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Collected works of voyage accounts, reports, and journals have played important roles in preserving the body of literature documenting the history of sea exploration. Gathering several narratives into a single collection achieved a number of purposes: greater volume of work reached a wider audience; accounts of less well known voyage were saved from obscurity; descriptions of different voyages could be compared and contrasted; a comprehensive understanding of the progress of exploration in a particular area could be attained. The great collections of sea voyage narratives from the early centuries of exploration and discovery were compiled by Richard Eden, Richard Hakluyt, Peter Martyr, and Samuel Purchas. The importance of a narrative's inclusion in a collection can not be underestimated. It has been suggested, for example, that the achievement of arctic explorer William Baffin was overlooked for nearly 200 years because Samuel Purcbas failed to include the voyage in his influential collection of travels.

Collections of eighteenth and nineteenth century sea voyages, such as those by Thomas Astley, Daniel Coxe, Alexander Dalrymple, Johann Reinhold Forster, David Henry, John Knox, and John Pinkerton reflect the shift in emphases of exploration by sea namely voyages to the arctic, the South Seas, and around the world.

A New Collection of Voyages, Discoveries and Travels... London: John Knox, 1767. 7 volumes.

A collection of well-edited narratives of voyages and discoveries from Columbus to Anson.

Alexander Dalrymple (1737-1808).
An Historical Collection of Several Voyages and Discoveries. London: A. Dalrymple, 1769.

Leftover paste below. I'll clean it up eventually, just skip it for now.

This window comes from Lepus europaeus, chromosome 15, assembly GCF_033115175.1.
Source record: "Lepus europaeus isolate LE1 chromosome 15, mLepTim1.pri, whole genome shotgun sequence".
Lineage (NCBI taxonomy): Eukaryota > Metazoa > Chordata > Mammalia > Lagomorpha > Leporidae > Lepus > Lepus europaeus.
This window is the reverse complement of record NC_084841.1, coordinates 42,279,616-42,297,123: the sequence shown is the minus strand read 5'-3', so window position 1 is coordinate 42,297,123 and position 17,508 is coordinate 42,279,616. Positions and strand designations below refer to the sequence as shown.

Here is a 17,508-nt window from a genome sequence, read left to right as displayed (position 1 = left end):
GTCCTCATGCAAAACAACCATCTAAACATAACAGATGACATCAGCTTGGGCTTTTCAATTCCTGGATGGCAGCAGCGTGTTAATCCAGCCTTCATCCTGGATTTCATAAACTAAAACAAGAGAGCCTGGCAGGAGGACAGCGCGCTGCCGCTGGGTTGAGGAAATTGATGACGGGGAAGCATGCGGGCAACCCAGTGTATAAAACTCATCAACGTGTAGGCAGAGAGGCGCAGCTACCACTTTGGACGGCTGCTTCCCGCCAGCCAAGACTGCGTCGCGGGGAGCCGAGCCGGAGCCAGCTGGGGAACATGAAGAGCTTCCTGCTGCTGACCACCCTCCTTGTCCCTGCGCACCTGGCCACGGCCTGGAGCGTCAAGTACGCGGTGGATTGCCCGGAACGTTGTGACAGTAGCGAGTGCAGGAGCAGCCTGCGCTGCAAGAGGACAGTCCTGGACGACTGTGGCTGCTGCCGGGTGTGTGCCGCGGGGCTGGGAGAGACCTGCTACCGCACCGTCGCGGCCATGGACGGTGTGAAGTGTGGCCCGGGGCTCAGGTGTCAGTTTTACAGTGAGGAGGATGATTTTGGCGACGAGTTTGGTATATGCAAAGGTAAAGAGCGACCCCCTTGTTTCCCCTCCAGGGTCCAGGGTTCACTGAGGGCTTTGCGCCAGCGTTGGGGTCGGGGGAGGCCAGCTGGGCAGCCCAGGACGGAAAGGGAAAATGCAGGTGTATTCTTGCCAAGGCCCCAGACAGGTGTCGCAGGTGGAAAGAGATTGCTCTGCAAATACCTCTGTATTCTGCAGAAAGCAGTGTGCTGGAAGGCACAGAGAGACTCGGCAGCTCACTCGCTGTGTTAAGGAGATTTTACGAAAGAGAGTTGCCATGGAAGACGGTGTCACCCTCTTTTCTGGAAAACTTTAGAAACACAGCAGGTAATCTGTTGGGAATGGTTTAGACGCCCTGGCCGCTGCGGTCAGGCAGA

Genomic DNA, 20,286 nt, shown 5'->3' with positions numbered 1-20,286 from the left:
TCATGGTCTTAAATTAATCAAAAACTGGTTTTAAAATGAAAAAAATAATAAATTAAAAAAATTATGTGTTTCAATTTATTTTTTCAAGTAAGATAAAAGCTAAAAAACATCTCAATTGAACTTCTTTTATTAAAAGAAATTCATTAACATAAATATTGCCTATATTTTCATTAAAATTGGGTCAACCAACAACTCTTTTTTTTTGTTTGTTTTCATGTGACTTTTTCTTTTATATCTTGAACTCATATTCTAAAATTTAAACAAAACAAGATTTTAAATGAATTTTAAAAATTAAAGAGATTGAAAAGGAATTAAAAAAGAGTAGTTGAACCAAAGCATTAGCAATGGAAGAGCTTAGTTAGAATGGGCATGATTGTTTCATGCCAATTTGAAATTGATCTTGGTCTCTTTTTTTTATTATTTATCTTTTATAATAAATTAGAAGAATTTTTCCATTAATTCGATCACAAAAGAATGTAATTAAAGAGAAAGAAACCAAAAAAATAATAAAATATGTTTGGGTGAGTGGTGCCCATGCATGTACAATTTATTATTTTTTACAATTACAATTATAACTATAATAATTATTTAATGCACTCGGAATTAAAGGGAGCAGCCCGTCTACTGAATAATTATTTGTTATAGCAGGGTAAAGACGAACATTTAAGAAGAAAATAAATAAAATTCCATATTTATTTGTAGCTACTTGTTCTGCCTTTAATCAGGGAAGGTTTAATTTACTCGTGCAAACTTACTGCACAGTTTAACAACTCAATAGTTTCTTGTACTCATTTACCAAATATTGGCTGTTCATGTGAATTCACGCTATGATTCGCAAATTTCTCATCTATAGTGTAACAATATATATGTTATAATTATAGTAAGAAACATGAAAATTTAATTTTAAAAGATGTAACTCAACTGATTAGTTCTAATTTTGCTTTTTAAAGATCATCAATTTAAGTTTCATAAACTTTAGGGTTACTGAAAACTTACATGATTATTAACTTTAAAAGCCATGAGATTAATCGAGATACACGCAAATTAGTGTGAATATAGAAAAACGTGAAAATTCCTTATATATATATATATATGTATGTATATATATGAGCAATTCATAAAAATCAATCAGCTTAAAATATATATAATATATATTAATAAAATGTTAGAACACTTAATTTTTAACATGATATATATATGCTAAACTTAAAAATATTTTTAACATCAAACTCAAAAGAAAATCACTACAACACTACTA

Alexander Dalrymple's important collection of voyages relates entirely to the discoveries made between South America and New Guinea. Volume I contains translations from Spanish voyages beginning with Magellan in 1519 and ending with Quiros in 1606. Volume 11 consists of the Dutch voyages of Le Marie, Tasman, Schouten, Roggewein, and further explorations. Dalrymple was the first critical editor of discoveries in the East Indies and the South Pacific, and was the first to propose the name Australia. An avid mercantilist, Dalrymple theorized that the unexploited lands of the South Pacific would serve to augment England's expanding trade, and this collection was published to bolster the editor's claim to the advantages of securing trade in the South Seas.

Dalrymple narrowly missed the appointment to command the expedition that became James Cook's first voyage to the South Seas in 1768. This voyage was undertaken upon the recommendation of the Royal Society to George III for the purpose of observing the transit of Venus, and, as Dalrymple was a member of that Society and well versed in hydrography and astronomy, he was at first selected to head the expedition. But the Admiralty preferred to place a naval man in charge and offered it to Cook, then a lieutenant.

Dalrymple refused to serve in a subordinate capacity and so remained at home. He was a strong believer in the existence of the fabled Southern Continent and located it a short distance west of South America. Cook, however, disproved its existence by his failure to discover it on his second circumnavigation. Dalrymple was later appointed hydrographer to the East India Company in 1779 and became hydrographer to the Admiralty in 1795.

David Henry (1710-1792).
An Historical Account of all the Voyages Round the World Performed by English Navigators... London: F. Newberry, 1773-1774. 3 volumes.

The contents of this collection include the voyages of Drake, Cavendish, Cowley, Dampier, Cooke, Rogers, Clipperton and Shelvocke, Anson, Byron, Wallis, Cateret, Cook, Parkinson, Bougainville, Phipps, and Lutwidge. In 1775, another volume was added covering the voyages of the Resolution and the Adventure under James Cook, 1772-75. Another volume was added in 1776, making complete the record of Cook's three voyages.

Johann Reinhold Forster (1729-1798).
History of the Voyages and Discoveries Made in the North. London: G. G. J. and J. Robinson, 1786.

A rare and important work, discussing in detail the voyages of Baffin, Bering, Cabot, Dobbs, Cook and others, and the discoveries made in Newfoundland, Nova Scotia, Hudson's Bay, Straits of Juan de Fuca, etc. The author, a renowned naturalist, had accompanied Cook on his second expedition. This work was first published in German in 1784.

Introduction Circumnavigations Arctic Explorations South Seas Personal Narratives Scientific Expeditions Fiction

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